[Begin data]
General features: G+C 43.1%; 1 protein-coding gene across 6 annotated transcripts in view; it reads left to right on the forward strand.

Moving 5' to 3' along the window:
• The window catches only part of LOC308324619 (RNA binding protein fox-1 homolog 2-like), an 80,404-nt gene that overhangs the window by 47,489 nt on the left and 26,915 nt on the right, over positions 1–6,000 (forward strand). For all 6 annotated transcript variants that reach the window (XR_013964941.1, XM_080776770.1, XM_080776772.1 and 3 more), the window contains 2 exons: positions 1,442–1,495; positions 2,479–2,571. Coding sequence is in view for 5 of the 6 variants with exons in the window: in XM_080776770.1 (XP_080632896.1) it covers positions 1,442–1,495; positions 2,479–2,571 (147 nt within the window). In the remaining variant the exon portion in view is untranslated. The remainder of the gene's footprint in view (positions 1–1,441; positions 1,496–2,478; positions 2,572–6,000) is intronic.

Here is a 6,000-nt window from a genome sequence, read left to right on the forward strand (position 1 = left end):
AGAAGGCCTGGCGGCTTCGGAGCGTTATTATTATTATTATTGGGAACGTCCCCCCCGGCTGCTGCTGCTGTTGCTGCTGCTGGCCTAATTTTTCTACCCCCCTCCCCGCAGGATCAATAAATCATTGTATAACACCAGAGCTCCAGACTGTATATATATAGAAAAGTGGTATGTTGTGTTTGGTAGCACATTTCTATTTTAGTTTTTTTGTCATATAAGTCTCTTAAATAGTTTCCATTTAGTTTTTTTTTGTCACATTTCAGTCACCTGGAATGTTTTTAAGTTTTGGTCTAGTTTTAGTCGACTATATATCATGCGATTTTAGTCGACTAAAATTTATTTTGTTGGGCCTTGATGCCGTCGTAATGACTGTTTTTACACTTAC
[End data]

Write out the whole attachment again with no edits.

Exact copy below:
General features: G+C 43.1%; 1 protein-coding gene across 6 annotated transcripts in view; it reads left to right on the forward strand.

Moving 5' to 3' along the window:
• The window catches only part of LOC308324619 (RNA binding protein fox-1 homolog 2-like), an 80,404-nt gene that overhangs the window by 47,489 nt on the left and 26,915 nt on the right, over positions 1–6,000 (forward strand). For all 6 annotated transcript variants that reach the window (XR_013964941.1, XM_080776770.1, XM_080776772.1 and 3 more), the window contains 2 exons: positions 1,442–1,495; positions 2,479–2,571. Coding sequence is in view for 5 of the 6 variants with exons in the window: in XM_080776770.1 (XP_080632896.1) it covers positions 1,442–1,495; positions 2,479–2,571 (147 nt within the window). In the remaining variant the exon portion in view is untranslated. The remainder of the gene's footprint in view (positions 1–1,441; positions 1,496–2,478; positions 2,572–6,000) is intronic.

Here is a 6,000-nt window from a genome sequence, read left to right on the forward strand (position 1 = left end):
AGAAGGCCTGGCGGCTTCGGAGCGTTATTATTATTATTATTGGGAACGTCCCCCCCGGCTGCTGCTGCTGTTGCTGCTGCTGGCCTAATTTTTCTACCCCCCTCCCCGCAGGATCAATAAATCATTGTATAACACCAGAGCTCCAGACTGTATATATATAGAAAAGTGGTATGTTGTGTTTGGTAGCACATTTCTATTTTAGTTTTTTTGTCATATAAGTCTCTTAAATAGTTTCCATTTAGTTTTTTTTTGTCACATTTCAGTCACCTGGAATGTTTTTAAGTTTTGGTCTAGTTTTAGTCGACTATATATCATGCGATTTTAGTCGACTAAAATTTATTTTGTTGGGCCTTGATGCCGTCGTAATGACTGTTTTTACACTTAC